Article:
NICE | July 2018|Brain tumours (primary) and brain metastases in adults
NICE have published a guideline, it covers diagnosing, monitoring and managing any type of primary brain tumour or brain metastases in people aged 16 or over. It aims to improve diagnosis and care, including standardising the care people have, how information and support are provided, and palliative care.
This guideline includes recommendations on:
- investigation of suspected glioma, meningioma and brain metastases
- management of suspected glioma, meningioma and brain metastases
- follow-up and supportive care
- surveillance for late-onset side effects of treatment.
For full details see NICE
NHS England | June 2018 | NHS England strikes deal on new NICE recommended lung cancer immunotherapy drug
NHS England have announced it will make lung cancer drug pembrolizumab available for routine use on the NHS. Trial results show pembrolizumab extends life for certain adults with lung cancer for more than a year.
According to NHS England Pembrolizumab is the first drug to exceed the new budget impact threshold for new products costing more than £20 million a year. The drug, which is also called Keytruda, would have cost around £84,000 per patient at its full list price. NHS England and MSD have agreed a confidential arrangement for reimbursement which will enable NICE to recommend it be routinely available on the NHS (NHS England).
The full announcement is available at NHS England
NICE confirms that it will recommend that breakthrough cancer drugs palbociclib and ribociclib be provided on the NHS for women with advanced breast cancer| story via OnMedica
There are around 45,000 new diagnosis of breast cancer each year in England and it is estimated that around 8,000 of these people would be eligible for treatment with either palbociclib or ribociclib.
In draft guidance, NICE said breast cancer patients should have routine access to these two life extending drugs after a new deal with their manufacturing companies who agreed to lower the price and who gave more evidence for their effectiveness.
NICE said that although there were some uncertainties on how long they extend the life expectancy of people with this type of breast cancer, these promising new drugs were found to stall the growth of cancer for an extra 10 months on average.
- More information at NICE
- Full story via OnMedica
- Related: Thousands to benefit as ‘breakthrough’ breast cancer drugs approved for NHS use | The Guardian
Patients getting faster access to cancer drugs as NICE approves three quarters of the Cancer Drugs Fund | NICE
Liver cancer drug, sorafenib has been approved for routine NHS use, marking three quarters of the way through the Cancer Drugs Fund (CDF) without a negative decision.
NICE has recommended sorafenib, also known as Nexavar, made by Bayer to be routinely available for some patients on the NHS.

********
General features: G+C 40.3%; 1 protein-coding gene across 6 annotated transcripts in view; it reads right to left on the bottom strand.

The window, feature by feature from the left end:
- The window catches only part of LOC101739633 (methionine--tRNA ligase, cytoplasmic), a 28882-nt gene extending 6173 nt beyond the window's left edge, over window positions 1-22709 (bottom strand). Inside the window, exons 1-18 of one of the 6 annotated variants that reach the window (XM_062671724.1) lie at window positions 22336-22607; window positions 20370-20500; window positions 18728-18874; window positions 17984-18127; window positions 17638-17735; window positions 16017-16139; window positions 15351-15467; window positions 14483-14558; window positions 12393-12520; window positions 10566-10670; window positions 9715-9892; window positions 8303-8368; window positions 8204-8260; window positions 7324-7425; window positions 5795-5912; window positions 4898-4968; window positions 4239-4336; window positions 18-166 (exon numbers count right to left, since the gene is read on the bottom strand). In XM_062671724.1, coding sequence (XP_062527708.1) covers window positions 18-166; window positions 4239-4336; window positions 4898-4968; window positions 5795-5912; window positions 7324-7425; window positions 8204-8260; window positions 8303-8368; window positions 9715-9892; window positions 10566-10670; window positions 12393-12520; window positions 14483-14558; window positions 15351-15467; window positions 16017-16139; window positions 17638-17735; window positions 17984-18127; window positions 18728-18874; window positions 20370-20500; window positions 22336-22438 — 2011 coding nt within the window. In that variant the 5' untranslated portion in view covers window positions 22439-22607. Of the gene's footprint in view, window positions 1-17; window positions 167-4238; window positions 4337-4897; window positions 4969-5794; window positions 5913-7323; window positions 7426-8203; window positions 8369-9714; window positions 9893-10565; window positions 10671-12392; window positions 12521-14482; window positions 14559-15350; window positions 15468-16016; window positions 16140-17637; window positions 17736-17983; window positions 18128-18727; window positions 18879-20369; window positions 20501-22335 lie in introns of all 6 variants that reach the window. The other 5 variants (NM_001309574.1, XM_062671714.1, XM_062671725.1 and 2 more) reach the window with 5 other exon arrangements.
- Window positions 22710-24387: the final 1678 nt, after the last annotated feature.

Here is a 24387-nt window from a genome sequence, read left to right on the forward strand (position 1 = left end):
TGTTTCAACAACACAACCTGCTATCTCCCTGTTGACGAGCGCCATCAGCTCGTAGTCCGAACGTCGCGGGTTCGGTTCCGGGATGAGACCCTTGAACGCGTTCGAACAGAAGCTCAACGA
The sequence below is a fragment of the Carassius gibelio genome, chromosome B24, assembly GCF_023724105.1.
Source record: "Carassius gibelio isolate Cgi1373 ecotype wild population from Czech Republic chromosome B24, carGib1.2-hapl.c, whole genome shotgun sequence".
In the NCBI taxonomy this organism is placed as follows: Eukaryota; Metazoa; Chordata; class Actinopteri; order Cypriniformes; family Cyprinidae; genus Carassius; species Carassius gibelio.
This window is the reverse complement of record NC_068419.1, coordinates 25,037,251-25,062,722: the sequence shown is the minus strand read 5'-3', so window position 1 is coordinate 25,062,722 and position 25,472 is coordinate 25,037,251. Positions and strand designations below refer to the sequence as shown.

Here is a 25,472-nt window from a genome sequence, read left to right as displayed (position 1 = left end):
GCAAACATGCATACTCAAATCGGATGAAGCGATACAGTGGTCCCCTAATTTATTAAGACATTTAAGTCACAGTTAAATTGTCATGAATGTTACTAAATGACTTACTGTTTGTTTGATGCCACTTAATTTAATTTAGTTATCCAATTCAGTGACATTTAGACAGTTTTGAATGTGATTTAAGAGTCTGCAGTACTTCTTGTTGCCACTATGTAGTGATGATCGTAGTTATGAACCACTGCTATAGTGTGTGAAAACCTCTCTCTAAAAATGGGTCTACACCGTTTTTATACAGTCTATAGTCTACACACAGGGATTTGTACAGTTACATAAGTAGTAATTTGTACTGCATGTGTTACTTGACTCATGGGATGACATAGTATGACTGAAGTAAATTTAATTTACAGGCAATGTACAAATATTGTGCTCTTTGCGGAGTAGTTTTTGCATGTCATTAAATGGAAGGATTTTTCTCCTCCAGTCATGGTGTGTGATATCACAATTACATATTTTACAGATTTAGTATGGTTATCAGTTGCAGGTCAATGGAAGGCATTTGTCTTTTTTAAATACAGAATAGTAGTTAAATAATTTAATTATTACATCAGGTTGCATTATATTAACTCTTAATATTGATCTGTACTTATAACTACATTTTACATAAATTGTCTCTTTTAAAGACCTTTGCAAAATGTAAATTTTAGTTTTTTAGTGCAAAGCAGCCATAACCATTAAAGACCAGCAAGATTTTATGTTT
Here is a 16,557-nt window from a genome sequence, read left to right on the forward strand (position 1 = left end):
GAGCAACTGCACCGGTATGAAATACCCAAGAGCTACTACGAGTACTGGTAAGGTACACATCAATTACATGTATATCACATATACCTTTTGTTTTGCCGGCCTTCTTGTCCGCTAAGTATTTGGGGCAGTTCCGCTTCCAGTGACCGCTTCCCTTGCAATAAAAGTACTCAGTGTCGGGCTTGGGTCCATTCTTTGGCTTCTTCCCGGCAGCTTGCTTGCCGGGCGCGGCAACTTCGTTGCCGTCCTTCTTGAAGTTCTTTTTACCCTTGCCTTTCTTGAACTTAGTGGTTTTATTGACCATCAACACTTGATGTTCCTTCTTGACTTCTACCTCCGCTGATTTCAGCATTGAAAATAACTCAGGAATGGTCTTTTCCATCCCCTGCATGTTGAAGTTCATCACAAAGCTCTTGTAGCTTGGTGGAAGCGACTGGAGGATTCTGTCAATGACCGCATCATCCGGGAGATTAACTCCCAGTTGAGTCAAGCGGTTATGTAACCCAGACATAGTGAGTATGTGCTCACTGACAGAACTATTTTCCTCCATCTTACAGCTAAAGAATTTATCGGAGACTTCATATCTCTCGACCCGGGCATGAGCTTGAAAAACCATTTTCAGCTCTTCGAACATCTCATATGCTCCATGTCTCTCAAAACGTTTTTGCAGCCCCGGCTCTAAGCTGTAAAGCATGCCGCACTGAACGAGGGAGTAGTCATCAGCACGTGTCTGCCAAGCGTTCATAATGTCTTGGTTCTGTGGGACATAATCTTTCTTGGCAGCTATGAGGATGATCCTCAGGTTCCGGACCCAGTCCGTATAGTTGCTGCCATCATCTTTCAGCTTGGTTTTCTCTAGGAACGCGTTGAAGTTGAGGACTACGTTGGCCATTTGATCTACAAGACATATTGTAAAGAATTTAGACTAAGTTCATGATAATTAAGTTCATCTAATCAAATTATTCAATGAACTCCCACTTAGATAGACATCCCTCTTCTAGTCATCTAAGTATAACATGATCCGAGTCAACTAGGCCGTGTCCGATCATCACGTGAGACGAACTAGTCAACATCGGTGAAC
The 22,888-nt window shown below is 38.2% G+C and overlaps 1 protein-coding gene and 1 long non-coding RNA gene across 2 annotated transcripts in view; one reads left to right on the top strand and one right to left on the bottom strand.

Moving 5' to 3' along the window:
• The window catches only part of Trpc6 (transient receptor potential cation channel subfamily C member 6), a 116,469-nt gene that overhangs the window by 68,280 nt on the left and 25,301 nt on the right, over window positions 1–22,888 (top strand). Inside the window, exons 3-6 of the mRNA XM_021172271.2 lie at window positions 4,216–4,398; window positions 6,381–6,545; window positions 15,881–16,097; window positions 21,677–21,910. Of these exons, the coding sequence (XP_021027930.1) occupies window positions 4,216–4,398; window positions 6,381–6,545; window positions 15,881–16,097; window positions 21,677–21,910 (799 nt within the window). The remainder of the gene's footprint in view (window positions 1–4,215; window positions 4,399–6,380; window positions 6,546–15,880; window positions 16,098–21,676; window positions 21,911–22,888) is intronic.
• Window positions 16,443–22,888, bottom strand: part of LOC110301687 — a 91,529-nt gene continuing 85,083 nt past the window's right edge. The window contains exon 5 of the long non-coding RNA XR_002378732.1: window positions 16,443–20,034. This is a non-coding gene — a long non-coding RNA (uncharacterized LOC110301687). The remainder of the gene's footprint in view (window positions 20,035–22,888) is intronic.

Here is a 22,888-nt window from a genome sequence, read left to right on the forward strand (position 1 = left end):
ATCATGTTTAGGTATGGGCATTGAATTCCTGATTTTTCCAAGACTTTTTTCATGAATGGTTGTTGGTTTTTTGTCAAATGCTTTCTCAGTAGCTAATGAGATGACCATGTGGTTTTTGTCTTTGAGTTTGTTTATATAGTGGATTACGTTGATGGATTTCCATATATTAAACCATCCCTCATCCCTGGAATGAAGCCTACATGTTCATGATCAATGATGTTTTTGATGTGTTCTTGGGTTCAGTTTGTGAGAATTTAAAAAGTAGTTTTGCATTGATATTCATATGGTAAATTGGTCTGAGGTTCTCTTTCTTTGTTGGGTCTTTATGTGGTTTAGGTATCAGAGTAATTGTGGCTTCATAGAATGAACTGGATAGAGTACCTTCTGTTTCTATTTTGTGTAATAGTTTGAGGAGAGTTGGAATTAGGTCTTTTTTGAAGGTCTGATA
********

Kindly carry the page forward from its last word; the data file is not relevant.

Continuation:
Sorafenib is one of the 24 drugs NICE was asked to appraise from the CDF, and all have been approved so far for routine NHS use.
Its positive recommendation means that NICE is three quarters of the way through the CDF with 18 drugs now approved.
Companies, like Bayer have provided discounts and in some cases additional evidence meaning the drugs can be considered as cost effective for routine NHS.
Read the full news story here
The NHS in England will soon be able to routinely fund the use of trastuzumab emtansine for people with certain categories of breast cancer, the National Institute for Health and Care Excellence (NICE) has announced in new draft guidance | OnMedica
NICE’s decision means that, by late summer, more than a thousand women and men could benefit from the drug.
HER2-positive breast cancer accounts for about a fifth of the roughly 41,500 women and 300 men who are diagnosed with breast cancer each year in England, but HER2-positive tumours are typically more aggressive than other types of breast cancer. The targeted treatment trastuzumab (Herceptin) is only effective for this type of breast cancer. Trastuzumab emtansine (Kadcyla) is licensed for the treatment of locally advanced or metastatic HER2-positive breast cancer, after trastuzumab and a taxane, taken either in combination or separately.
Currently, trastuzumab emtansine – which at full list price costs about £90,000 per patient – is only available on the NHS through the Cancer Drugs Fund (CDF). But NICE revealed yesterday afternoon that the drug’s manufacturer Roche had agreed a new commercial access arrangement with NHS England. When NICE factored this confidential agreement into a new clinical and cost-effectiveness analysis, also applying end-of-life criteria, it concluded that it can now recommend the drug as cost effective for routine use on the NHS.